GeneAccession no.5’ primer (5’–3’)3’ primer (5’–3’)
aP2 NM_053365 ATGTGTGATGCCTTTGTGGG CCCAGTTTGAAGGAAATCTC 
Acadl NM_012819 AGCTCCCACAGGAAAGGCTT CTCGAGCATCCACGTAGGCT 
ATGL XM_341960 CACTTTAGCTCCAAGGATGA TGGTTCAGTAGGCCATTCCT 
DGAT-1 NM_053437 TATTACTTCATCTTTGCTCC AAAGTAGGTGACAGACTCAG 
GyK NM_024381 CCTGTCCATTGAAATGTGTCATCC GCCATGAAGCCATGACAATTAGTG 
LPL NM_012598 AACCTTTGTGGTGATCCATGGA CGAAATCCGCATCATCAGGA 
L27 NM_022514 CTGCTCGCTGTCGAAATG CCTTGCGTTTCAGTGCTG 
mCPT-1 NM_013200 CGGAAGCACACCAGGCAGTA GCAGCTTCAGGGTTTGTCGGAATA 
PDK-2 NM_030872 GGGGTGTCCCCTTGAGGAAGAT TTCTTGGGCTCTGTGCTGGG 
PDK-4 NM_053551 TTCTACTCGGATGCTCATGA CACCTCGGTCAGAAATCTTG 
PEPCK NM_198780 TGGGTGATGACATTGCCTGG ACCTTGCCCTTATGCTCTGCAG 
PGC-1α NM_031347 TCCTGTTACTATTATGAATCAAGCC AAACCATAGCTGTCTCCATCATCC 
PPARγ 2 AF156666 GGTGAAACTCTGGGAGATCC TGAGGGAGTTTGAAGACTCTTC 
UCP-1 NM_012682 TGGTGAGTTCGACAACTTCC GTGGGCTGCCCAATGAATAC 
GeneAccession no.5’ primer (5’–3’)3’ primer (5’–3’)
aP2 NM_053365 ATGTGTGATGCCTTTGTGGG CCCAGTTTGAAGGAAATCTC 
Acadl NM_012819 AGCTCCCACAGGAAAGGCTT CTCGAGCATCCACGTAGGCT 
ATGL XM_341960 CACTTTAGCTCCAAGGATGA TGGTTCAGTAGGCCATTCCT 
DGAT-1 NM_053437 TATTACTTCATCTTTGCTCC AAAGTAGGTGACAGACTCAG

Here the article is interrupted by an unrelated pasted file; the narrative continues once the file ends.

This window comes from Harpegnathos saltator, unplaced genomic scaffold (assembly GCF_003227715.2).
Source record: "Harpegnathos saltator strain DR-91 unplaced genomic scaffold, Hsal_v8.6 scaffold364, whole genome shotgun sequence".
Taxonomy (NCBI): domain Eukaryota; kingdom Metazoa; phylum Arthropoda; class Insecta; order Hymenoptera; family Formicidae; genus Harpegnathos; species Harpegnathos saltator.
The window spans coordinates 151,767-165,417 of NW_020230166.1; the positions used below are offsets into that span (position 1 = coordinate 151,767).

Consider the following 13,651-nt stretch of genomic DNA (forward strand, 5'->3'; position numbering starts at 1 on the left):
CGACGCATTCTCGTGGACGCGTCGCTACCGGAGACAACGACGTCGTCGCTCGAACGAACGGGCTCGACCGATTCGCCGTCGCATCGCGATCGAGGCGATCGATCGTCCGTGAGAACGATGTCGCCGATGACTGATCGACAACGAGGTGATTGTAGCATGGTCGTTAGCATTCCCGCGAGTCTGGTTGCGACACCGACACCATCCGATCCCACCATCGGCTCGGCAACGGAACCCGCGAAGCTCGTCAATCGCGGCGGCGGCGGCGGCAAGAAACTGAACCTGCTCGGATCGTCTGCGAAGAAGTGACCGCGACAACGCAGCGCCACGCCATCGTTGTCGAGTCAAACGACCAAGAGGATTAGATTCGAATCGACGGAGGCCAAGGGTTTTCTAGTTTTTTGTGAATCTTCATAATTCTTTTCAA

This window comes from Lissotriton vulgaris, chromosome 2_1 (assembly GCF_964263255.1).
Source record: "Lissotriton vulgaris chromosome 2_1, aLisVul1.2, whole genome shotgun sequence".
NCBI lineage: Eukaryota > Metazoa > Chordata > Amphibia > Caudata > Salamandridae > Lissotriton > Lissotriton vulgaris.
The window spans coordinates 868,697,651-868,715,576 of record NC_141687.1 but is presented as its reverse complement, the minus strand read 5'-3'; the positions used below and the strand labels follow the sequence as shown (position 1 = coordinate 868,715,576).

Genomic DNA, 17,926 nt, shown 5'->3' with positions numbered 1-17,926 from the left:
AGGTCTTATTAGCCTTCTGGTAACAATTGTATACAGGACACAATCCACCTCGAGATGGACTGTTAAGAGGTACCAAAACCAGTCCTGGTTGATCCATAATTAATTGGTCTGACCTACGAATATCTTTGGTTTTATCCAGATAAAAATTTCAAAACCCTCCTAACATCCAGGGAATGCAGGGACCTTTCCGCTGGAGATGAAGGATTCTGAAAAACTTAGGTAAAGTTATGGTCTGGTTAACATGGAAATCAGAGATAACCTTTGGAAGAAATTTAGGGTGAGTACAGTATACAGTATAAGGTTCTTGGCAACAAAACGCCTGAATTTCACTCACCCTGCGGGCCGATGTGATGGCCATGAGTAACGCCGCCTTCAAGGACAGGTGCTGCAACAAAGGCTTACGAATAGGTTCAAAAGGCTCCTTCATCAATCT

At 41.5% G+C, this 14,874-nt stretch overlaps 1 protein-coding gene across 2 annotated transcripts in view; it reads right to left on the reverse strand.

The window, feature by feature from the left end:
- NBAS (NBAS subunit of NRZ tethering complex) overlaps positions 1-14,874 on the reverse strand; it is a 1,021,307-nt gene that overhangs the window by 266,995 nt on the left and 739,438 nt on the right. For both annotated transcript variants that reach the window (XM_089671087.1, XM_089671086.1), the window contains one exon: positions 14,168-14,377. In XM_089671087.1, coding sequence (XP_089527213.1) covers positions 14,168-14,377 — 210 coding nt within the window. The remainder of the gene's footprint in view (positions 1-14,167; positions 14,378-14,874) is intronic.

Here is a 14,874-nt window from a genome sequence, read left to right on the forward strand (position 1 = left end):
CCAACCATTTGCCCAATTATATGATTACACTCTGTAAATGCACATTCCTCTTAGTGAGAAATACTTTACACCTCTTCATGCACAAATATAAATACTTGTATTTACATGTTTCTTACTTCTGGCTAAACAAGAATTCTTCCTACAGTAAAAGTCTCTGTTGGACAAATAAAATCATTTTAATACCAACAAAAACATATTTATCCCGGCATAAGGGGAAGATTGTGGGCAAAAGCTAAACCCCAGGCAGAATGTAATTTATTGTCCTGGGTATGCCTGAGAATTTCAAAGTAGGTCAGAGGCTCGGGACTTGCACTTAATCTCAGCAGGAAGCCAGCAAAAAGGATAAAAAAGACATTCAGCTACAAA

GyK NM_024381 CCTGTCCATTGAAATGTGTCATCC GCCATGAAGCCATGACAATTAGTG 
LPL NM_012598 AACCTTTGTGGTGATCCATGGA CGAAATCCGCATCATCAGGA 
L27 NM_022514 CTGCTCGCTGTCGAAATG CCTTGCGTTTCAGTGCTG 
mCPT-1 NM_013200 CGGAAGCACACCAGGCAGTA GCAGCTTCAGGGTTTGTCGGAATA 
PDK-2 NM_030872 GGGGTGTCCCCTTGAGGAAGAT TTCTTGGGCTCTGTGCTGGG 
PDK-4 NM_053551 TTCTACTCGGATGCTCATGA CACCTCGGTCAGAAATCTTG 
PEPCK NM_198780 TGGGTGATGACATTGCCTGG ACCTTGCCCTTATGCTCTGCAG 
PGC-1α NM_031347 TCCTGTTACTATTATGAATCAAGCC AAACCATAGCTGTCTCCATCATCC 
PPARγ 2 AF156666 GGTGAAACTCTGGGAGATCC TGAGGGAGTTTGAAGACTCTTC 
UCP-1 NM_012682 TGGTGAGTTCGACAACTTCC GTGGGCTGCCCAATGAATAC 
TABLE 2

Morphometric and plasma variables in rats treated or not treated with COOH for 3 weeks

ControlCOOH
Food intake (MJ) 8.4 ± 0.4 8.8 ± 0.5 
Final body weight (g) 326 ± 13 356 ± 20 
Body weight gain (g) 172 ± 11 199 ± 15 
Glucose (mmol/l) 7.8 ± 0.2 7.5 ± 0.2 
Insulin (pmol/l) 252 ± 53 70 ± 11* 
Triglycerides (mmol/l) 2.4 ± 0.3 1.4 ± 0.2* 
NEFAs (mmol/l) 0.61 ± 0.02 0.44 ± 0.05* 
Glycerol (mmol/l) 0.17 ± 0.01 0.21 ± 0.02* 
NEFA-to-glycerol ratio 3.7 ± 0.2 2.1 ± 0.2* 
ControlCOOH
Food intake (MJ) 8.4 ± 0.4 8.8 ± 0.5 
Final body weight (g) 326 ± 13 356 ± 20 
Body weight gain (g) 172 ± 11 199 ± 15 
Glucose (mmol/l) 7.8 ± 0.2 7.5 ± 0.2 
Insulin (pmol/l) 252 ± 53 70 ± 11* 
Triglycerides (mmol/l) 2.4 ± 0.3 1.4 ± 0.2* 
NEFAs (mmol/l) 0.61 ± 0.02 0.44 ± 0.05* 
Glycerol (mmol/l) 0.17 ± 0.01 0.21 ± 0.02* 
NEFA-to-glycerol ratio 3.7 ± 0.2 2.1 ± 0.2* 

Data are means ± SE of six rats.

*

Different from control, P < 0.05.

The costs of publication of this article were defrayed in part by the payment of page charges. This article must therefore be hereby marked “advertisement” in accordance with 18 U.S.C. Section 1734 solely to indicate this fact.

This work was supported by a grant from the Canadian Institutes of Health Research to Y.D. M.L. was the recipient of a Studentship from the Natural Sciences and Engineering Research Council of Canada. W.T.F. was the recipient of a Postdoctoral Fellowship from a Canadian Institutes of Health Research Training in Obesity Program grant.